Sourdough starter tips and tricks

How to make, feed, and maintain sourdough starter from scratch (7)

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  • Don't panic if you see dark discharge or smell an alcoholic aroma. Luke insists that a bit of crustiness, a boozy fragrance, and even a dark liquid layer aren't anything to worry about. "You might notice a crust on the top – this just means that it needs to be stirred more frequently. Depending on the time of year and how warm you keep your house, you might need to stir your starter every 12 hours," Luke says. "Also, you could keep a damp tea towel over it, and that'll prevent the crust from forming." If you smell alcohol, Luke explains that just means the starter needs to be fed. And that scary-looking black water? According to Luke, "this is also normal. It just means that the starter is hungry."
  • Consider other uses for sourdough starter beyond a loaf of bread. If you find yourself with more starter than you need for bread, there are plenty of other ways to use this powerful stuff. "I would suggest using your starter for things you never thought of, like breading chicken, making muffins, and making pizza crust. The more you use and feed your starter, the healthier it'll be!" Luke says.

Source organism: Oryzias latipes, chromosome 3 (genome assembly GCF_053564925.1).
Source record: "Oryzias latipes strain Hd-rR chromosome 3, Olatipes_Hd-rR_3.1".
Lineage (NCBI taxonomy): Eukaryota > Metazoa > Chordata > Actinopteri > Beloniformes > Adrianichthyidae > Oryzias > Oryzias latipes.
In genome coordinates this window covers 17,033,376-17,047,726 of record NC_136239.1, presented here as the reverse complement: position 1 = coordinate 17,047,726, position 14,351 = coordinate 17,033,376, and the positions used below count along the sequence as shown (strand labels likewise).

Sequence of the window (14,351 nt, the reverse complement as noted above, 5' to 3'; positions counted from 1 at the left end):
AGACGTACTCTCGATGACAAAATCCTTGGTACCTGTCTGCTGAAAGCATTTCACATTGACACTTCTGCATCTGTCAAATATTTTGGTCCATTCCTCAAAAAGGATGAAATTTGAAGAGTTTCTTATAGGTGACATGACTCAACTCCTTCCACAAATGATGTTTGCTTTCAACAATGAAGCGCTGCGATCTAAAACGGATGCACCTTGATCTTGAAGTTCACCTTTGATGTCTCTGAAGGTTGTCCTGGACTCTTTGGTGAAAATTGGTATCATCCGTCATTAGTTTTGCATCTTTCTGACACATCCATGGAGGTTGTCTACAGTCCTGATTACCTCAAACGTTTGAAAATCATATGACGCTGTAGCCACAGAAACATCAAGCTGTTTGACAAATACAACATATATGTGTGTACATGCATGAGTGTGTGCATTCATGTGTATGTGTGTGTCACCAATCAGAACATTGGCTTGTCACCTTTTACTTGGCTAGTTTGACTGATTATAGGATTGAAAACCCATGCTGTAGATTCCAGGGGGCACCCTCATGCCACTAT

• Don't overthink it. It's easy to assume that starters are a complicated project and that messing the whole thing up is a foregone conclusion. However, Cass says that there's no point in overthinking your starter-making."It's been done for years! Just make sure that you believe in the process," Cass says. Luke agrees that you should "go in with confidence." She also emphasizes the fact that "sourdough starters are super resilient. If you think it's dead, it's probably not. If something seems wrong, it's usually nothing that a few feedings can't fix."


Insider's takeaway

Daunting though they may seem to a baking novice, sourdough starters are an easy albeit time-consuming project, and they can result in big rewards in the form of delicious bread and other culinary treasures. Take your time, have faith in your process, and remember that your "mistakes" are fixable.

Taylor Tobin

Taylor Tobin is a contributing writer for Insider and a freelance food and beverage journalist with bylines at Eater, Food & Wine, Austin Chronicle, Wine Enthusiast, and Southern Living, among others. She lives in Austin with her rescue dog Marty McFly, who keeps her company as she tests kitchen products at home, develops new recipes, and visits cafes, beer gardens, and restaurants throughout the city. Follow her on Instagram at @tee_tobes.


How to make, feed, and maintain sourdough starter from scratch (2024)